Knowing how a natural disaster can affect an area, Loyalsock Township High School students and staff didn't hesitate to help when Superstorm Sandy thrashed parts of New York and New Jersey.
So about three weeks after the storm left many in the two states with nothing, students and staff loaded a bus and gave their time to helping them piece their lives together.
"When we first got there, I wasn't sure what to expect," said senior Sarah Miller.
Loyalsock Township High School senior Sarah Miller sorts through the many clothing donations in Staten Island, N.Y. About three weeks after the storm left many in the two states with nothing, students and staff loaded a bus and gave their time to helping them piece their lives together.
Above, Kelly June, English teacher, juniors Anna and Emily Hoffman and senior Sarah Miller were some of the Loyalsock Township High School staff and students who worked along side other volunteers in New York to give relief to areas devastated by Superstorm Sandy.
No one knew what to expect, according to students and staff, as the plan rapidly developed from an idea to arriving in Staten Island, N.Y.
"We got board approval (to go on the trip) on Friday and were on a bus Tuesday morning," said Kelly June, English teacher and organizer.
June heard about trips from her church, and thought that, perhaps, there would a few students interested in going, as well.
But there weren't only a few students and staff members who volunteered their time to the devastated area, but enough to fill a bus.
And while Miller was trying to find some way of helping before the trip, senior Jackie Shaefer knew what it was like to see your hometown be hit by such a storm.
"I used to live in Florida, so I've seen what a hurricane can do," Shaefer said.
And as students and staff unloaded the bus, there wasn't much time to be hesitant, as there was work to be done.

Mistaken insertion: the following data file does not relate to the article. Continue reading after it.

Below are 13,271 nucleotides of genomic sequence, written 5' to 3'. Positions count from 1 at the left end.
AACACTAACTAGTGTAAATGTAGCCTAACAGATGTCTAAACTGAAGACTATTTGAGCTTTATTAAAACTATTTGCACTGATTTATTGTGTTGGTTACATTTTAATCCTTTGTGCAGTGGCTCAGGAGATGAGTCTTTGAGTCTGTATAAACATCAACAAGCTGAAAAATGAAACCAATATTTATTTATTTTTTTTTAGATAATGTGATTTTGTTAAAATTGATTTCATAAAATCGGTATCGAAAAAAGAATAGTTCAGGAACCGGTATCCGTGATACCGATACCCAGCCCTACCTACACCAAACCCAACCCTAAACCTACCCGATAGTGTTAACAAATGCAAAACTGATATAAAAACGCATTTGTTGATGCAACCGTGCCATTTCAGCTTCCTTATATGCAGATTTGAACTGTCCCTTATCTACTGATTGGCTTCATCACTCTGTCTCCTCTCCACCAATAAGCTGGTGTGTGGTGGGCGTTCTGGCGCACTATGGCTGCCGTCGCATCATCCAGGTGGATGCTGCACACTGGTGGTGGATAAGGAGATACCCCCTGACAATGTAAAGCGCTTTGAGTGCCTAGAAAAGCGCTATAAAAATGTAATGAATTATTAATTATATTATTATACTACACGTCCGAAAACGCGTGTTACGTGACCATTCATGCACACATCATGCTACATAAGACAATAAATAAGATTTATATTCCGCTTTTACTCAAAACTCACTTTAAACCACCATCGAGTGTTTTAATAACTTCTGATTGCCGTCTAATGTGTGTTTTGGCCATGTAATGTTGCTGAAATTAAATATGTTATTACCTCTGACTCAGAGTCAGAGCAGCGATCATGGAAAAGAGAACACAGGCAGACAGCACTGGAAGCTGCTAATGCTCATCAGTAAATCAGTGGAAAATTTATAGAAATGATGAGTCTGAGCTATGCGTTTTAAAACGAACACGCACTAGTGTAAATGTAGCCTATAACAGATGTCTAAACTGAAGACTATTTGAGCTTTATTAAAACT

"I didn't really know what we were going to do," said Aaron Dabback, senior.
Volunteers sorted through donated clothes, stored food products and put together care packages for those in need who would stop by for supplies.
"I couldn't imagine being in that situation without help," Miller said.
While handing out supplies, a few students could talk with victims.
"Talking to people who went through it ... to see how they needed (daily supplies) really impacted me," Miller said.
"I was surprised," Dabback added.
But one group who came to help was one of the biggest surprises for the students as a truck and trailer filled with supplies came rolling up from Wyoming.
"I thought four hours was long," Shaefer said.
Students were impacted because being so close to Thanksgiving, they knew those volunteers would not be able to make it home in time for the holiday, as they had a 38-hour trip back ahead of them.
June said it was a "giving contest," as everyone was doing their part.
June also said it was great to see students from all grades work together, despite any cliques that existed before hand.
"I was talking with freshman, hanging out with sophomores and juniors," Dabback said.
"We all just had a common goal and I think it brought us together," Shaefer added.
Students said it also showed that any preconceived notions about the school's students were broken by their act of kindness.
"It shows that there's so much more to us," Miller said.
June said it showed students the importance of volunteering.
"We have so much to give. Even if it's time or a smile," she said.